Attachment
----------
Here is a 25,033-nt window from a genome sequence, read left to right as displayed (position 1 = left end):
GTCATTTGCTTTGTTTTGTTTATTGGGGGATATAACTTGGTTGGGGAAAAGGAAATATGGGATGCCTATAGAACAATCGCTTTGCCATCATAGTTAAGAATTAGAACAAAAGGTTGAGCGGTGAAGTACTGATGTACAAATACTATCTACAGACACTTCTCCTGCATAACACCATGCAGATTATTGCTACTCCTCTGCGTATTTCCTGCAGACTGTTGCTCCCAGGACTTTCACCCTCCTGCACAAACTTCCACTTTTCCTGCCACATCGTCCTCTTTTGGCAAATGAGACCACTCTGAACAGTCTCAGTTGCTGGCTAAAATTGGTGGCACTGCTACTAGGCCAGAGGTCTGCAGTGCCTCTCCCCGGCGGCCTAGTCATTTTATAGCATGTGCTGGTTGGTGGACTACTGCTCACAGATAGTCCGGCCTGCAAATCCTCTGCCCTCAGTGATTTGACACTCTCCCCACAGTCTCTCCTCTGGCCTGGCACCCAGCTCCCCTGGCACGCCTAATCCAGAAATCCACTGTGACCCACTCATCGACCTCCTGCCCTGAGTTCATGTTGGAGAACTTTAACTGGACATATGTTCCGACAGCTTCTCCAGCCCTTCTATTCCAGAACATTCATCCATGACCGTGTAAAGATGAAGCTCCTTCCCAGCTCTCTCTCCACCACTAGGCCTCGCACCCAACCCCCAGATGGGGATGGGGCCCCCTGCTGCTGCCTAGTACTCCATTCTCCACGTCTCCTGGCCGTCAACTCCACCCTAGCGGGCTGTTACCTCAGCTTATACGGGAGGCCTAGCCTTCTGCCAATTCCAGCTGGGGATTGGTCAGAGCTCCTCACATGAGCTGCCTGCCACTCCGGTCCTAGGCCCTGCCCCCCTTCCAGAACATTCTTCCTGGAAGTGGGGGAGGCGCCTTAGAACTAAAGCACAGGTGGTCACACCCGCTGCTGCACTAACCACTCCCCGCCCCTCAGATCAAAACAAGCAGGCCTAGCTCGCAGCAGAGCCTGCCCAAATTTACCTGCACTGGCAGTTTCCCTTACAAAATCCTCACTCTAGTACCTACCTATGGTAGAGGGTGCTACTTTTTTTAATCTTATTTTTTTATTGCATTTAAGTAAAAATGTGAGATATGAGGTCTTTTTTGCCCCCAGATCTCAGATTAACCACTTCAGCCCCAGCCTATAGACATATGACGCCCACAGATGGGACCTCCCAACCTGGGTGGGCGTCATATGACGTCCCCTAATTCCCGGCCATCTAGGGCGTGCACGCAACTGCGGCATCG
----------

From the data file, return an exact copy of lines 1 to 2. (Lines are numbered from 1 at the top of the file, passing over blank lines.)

Here is a 25,033-nt window from a genome sequence, read left to right as displayed (position 1 = left end):
GTCATTTGCTTTGTTTTGTTTATTGGGGGATATAACTTGGTTGGGGAAAAGGAAATATGGGATGCCTATAGAACAATCGCTTTGCCATCATAGTTAAGAATTAGAACAAAAGGTTGAGCGGTGAAGTACTGATGTACAAATACTATCTACAGACACTTCTCCTGCATAACACCATGCAGATTATTGCTACTCCTCTGCGTATTTCCTGCAGACTGTTGCTCCCAGGACTTTCACCCTCCTGCACAAACTTCCACTTTTCCTGCCACATCGTCCTCTTTTGGCAAATGAGACCACTCTGAACAGTCTCAGTTGCTGGCTAAAATTGGTGGCACTGCTACTAGGCCAGAGGTCTGCAGTGCCTCTCCCCGGCGGCCTAGTCATTTTATAGCATGTGCTGGTTGGTGGACTACTGCTCACAGATAGTCCGGCCTGCAAATCCTCTGCCCTCAGTGATTTGACACTCTCCCCACAGTCTCTCCTCTGGCCTGGCACCCAGCTCCCCTGGCACGCCTAATCCAGAAATCCACTGTGACCCACTCATCGACCTCCTGCCCTGAGTTCATGTTGGAGAACTTTAACTGGACATATGTTCCGACAGCTTCTCCAGCCCTTCTATTCCAGAACATTCATCCATGACCGTGTAAAGATGAAGCTCCTTCCCAGCTCTCTCTCCACCACTAGGCCTCGCACCCAACCCCCAGATGGGGATGGGGCCCCCTGCTGCTGCCTAGTACTCCATTCTCCACGTCTCCTGGCCGTCAACTCCACCCTAGCGGGCTGTTACCTCAGCTTATACGGGAGGCCTAGCCTTCTGCCAATTCCAGCTGGGGATTGGTCAGAGCTCCTCACATGAGCTGCCTGCCACTCCGGTCCTAGGCCCTGCCCCCCTTCCAGAACATTCTTCCTGGAAGTGGGGGAGGCGCCTTAGAACTAAAGCACAGGTGGTCACACCCGCTGCTGCACTAACCACTCCCCGCCCCTCAGATCAAAACAAGCAGGCCTAGCTCGCAGCAGAGCCTGCCCAAATTTACCTGCACTGGCAGTTTCCCTTACAAAATCCTCACTCTAGTACCTACCTATGGTAGAGGGTGCTACTTTTTTTAATCTTATTTTTTTATTGCATTTAAGTAAAAATGTGAGATATGAGGTCTTTTTTGCCCCCAGATCTCAGATTAACCACTTCAGCCCCAGCCTATAGACATATGACGCCCACAGATGGGACCTCCCAACCTGGGTGGGCGTCATATGACGTCCCCTAATTCCCGGCCATCTAGGGCGTGCACGCAACTGCGGCATCG